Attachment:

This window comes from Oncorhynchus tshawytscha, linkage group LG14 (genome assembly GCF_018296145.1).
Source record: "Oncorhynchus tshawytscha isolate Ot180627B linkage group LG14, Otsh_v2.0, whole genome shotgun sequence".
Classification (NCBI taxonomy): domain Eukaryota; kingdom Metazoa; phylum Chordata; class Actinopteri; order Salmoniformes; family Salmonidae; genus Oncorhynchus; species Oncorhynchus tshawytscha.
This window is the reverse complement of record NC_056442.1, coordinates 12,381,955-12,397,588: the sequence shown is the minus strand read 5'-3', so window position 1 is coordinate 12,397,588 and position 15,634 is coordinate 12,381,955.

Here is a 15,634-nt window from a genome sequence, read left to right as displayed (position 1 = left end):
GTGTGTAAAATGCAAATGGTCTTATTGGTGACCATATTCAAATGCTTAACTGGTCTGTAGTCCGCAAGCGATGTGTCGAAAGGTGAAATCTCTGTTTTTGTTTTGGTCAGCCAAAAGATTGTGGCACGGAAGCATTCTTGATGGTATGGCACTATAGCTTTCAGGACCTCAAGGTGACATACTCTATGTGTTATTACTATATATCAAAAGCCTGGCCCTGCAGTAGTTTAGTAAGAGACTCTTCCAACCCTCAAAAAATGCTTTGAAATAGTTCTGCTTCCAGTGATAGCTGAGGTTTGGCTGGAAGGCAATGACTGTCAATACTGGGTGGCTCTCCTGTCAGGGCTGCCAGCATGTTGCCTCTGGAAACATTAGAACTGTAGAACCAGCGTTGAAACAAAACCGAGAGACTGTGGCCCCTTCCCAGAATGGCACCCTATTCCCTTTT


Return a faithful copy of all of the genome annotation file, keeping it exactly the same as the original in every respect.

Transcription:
This window comes from Oncorhynchus tshawytscha, linkage group LG14 (genome assembly GCF_018296145.1).
Source record: "Oncorhynchus tshawytscha isolate Ot180627B linkage group LG14, Otsh_v2.0, whole genome shotgun sequence".
Classification (NCBI taxonomy): domain Eukaryota; kingdom Metazoa; phylum Chordata; class Actinopteri; order Salmoniformes; family Salmonidae; genus Oncorhynchus; species Oncorhynchus tshawytscha.
This window is the reverse complement of record NC_056442.1, coordinates 12,381,955-12,397,588: the sequence shown is the minus strand read 5'-3', so window position 1 is coordinate 12,397,588 and position 15,634 is coordinate 12,381,955.

Here is a 15,634-nt window from a genome sequence, read left to right as displayed (position 1 = left end):
GTGTGTAAAATGCAAATGGTCTTATTGGTGACCATATTCAAATGCTTAACTGGTCTGTAGTCCGCAAGCGATGTGTCGAAAGGTGAAATCTCTGTTTTTGTTTTGGTCAGCCAAAAGATTGTGGCACGGAAGCATTCTTGATGGTATGGCACTATAGCTTTCAGGACCTCAAGGTGACATACTCTATGTGTTATTACTATATATCAAAAGCCTGGCCCTGCAGTAGTTTAGTAAGAGACTCTTCCAACCCTCAAAAAATGCTTTGAAATAGTTCTGCTTCCAGTGATAGCTGAGGTTTGGCTGGAAGGCAATGACTGTCAATACTGGGTGGCTCTCCTGTCAGGGCTGCCAGCATGTTGCCTCTGGAAACATTAGAACTGTAGAACCAGCGTTGAAACAAAACCGAGAGACTGTGGCCCCTTCCCAGAATGGCACCCTATTCCCTTTT